When Doing Our Best Feels Like Failure…

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For those of you who feel like your best falls short sometimes…here’s some permission to GIVE YOURSELF A BREAK!  (special permission for mothers of college bound seniors, in the throes of athletic recruitment!)

“Mom.  I’ve decided that I want to play baseball in college.  It’s my dream.”

This came out of my rising senior son’s mouth, early this summer, after his first few games with his new Legion baseball team.  This was not the plan.

I am a planner ahead-er.  Especially when it comes to my children.  So throughout my son’s high school career, I’ve gently teased out ideas of what college might look like for him.  What his dream would be.  The long and short of it was this:  A big school with great sports teams, near a city, with a lot of diversity and opportunity, and a strong Business School.  We knew he wasn’t D1 baseball material, and so playing ball at a large university wasn’t really on the map, even though I know how much he’s loved the game, all the way back to T-ball, buck teeth, and a scrappy little mop of blonde hair.

It was time for him to spread his wings and see what else there was out there to love.  Plus, he’s been raised in a small mountain community in NW Montana, unlike the Chicago of my youth, and the New York city of his father’s.  We were excited for him to start playing the field of life, not just the field of and around the baseball diamond.

“Just think—you’ll have a regular spring, for once.  You’ll have extra time to be able to expand academically into new terrain, and enjoy what college life has to offer.”  He seemed copacetic.  Relieved almost.  And frankly, it was a relief for me too– I’ve logged a lot of hours on those baseball bleachers, and he’s logged a lot of hours on that diamond and in those dug-outs.  It would be a good step for us all.  Because how could I pass up being in those bleachers as much as possible, even if it meant a long road trip.  Heck, in Montana, we’re used to those—all for the love of ball.  I was privately happy to put it in the rearview mirror.13325635_10153431308556266_4887280178150671123_n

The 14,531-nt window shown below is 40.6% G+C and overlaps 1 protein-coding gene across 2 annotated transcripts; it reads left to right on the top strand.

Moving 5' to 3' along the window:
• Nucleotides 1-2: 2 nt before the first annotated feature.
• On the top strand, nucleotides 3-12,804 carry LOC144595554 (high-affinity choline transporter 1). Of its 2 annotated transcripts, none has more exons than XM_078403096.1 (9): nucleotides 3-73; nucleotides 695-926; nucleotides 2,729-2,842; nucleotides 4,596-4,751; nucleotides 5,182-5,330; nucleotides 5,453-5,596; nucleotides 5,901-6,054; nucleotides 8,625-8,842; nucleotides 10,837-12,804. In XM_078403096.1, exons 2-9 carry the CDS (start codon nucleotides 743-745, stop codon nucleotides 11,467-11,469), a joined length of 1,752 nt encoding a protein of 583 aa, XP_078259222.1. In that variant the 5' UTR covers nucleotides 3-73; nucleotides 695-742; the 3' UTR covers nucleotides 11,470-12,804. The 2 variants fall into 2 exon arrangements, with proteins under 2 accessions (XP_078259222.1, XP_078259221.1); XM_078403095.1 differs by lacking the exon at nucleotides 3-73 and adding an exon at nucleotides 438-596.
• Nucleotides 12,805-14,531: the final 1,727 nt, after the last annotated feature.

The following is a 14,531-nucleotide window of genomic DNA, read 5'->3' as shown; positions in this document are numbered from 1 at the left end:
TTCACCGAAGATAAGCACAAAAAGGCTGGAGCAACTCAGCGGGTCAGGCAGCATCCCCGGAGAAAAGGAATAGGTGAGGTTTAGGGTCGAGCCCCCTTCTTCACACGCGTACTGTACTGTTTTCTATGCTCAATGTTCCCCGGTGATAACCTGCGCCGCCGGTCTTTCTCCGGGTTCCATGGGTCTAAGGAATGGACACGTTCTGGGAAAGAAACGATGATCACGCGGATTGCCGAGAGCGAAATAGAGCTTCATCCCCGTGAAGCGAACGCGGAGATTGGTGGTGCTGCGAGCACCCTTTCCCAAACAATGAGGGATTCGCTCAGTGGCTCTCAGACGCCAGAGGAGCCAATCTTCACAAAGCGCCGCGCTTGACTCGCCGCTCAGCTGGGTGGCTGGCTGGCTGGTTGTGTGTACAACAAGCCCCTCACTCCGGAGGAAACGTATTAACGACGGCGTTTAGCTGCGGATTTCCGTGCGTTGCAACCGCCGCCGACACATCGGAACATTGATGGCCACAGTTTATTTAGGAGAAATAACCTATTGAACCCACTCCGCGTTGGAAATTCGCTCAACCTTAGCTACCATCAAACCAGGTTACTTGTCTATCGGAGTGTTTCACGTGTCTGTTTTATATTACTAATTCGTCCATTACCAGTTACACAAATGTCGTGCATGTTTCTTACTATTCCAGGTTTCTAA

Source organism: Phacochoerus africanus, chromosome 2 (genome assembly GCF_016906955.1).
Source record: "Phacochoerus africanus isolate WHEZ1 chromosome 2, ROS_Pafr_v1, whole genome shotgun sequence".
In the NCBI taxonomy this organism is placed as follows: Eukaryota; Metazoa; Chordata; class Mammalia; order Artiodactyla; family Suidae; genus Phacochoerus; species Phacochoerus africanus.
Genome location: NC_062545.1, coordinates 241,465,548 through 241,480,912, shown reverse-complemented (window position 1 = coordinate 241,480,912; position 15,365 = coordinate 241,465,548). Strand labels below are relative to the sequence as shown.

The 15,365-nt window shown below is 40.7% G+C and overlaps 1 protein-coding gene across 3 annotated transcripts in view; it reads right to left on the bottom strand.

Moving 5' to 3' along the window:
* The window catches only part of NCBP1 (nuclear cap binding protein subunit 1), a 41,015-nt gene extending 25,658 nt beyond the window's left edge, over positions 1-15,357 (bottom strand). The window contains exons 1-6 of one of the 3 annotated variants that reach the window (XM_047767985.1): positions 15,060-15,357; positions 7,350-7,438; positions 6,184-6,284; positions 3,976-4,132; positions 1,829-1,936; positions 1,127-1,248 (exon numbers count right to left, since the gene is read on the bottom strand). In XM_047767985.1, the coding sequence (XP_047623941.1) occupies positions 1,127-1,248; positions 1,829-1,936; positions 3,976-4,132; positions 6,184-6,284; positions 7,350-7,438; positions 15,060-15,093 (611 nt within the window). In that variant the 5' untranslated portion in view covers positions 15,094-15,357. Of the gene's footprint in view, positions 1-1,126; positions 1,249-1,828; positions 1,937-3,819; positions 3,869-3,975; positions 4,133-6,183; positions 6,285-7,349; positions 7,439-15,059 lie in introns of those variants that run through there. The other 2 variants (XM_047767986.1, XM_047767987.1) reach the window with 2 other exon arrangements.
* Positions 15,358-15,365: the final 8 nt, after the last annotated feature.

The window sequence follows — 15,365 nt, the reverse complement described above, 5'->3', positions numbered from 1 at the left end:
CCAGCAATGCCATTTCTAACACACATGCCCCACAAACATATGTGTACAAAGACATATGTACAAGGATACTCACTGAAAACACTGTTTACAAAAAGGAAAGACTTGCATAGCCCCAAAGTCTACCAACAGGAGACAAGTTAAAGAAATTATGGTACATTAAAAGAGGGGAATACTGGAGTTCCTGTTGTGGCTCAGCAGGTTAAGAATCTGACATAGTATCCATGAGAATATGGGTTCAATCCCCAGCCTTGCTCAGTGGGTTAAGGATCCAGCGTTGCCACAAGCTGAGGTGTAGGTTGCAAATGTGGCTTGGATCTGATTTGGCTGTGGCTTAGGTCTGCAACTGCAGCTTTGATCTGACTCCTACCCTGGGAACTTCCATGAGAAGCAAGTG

And then that day in June…  “Mom, I love this sport.  I love the kids who play this sport.  I’m good at it.  I want to play in college.  I don’t care if I don’t have as much of a social life.  My team will be my social life.  I don’t care if it’s not some big university near a city.  I’ll play D3.  I just want to play baseball.”  Out of the mouths of not-so-babes.

I’m a mother.  Far be it from me to stand in the way of my child’s dreams.  And what he said was all true.  He’s a talented leftie pitcher, and a great first-baseman, and a spirited team member.  He never ever complains about any of it.  He takes it as the Hero’s Journey that baseball is:  The call to leave home, go out in the world, and come back, more the wise, despite some scrapes and losses along the way.  As of this June, he just wants “to play baseball.”  I remembered a seventeen-year old girl who just wanted “to be an artist.”  So I Googled D3 baseball colleges:  Small.  Liberal Arts.  No Business major.  Mostly rural.  And very…very expensive.  Plus, they don’t offer athletic scholarships.  Huh.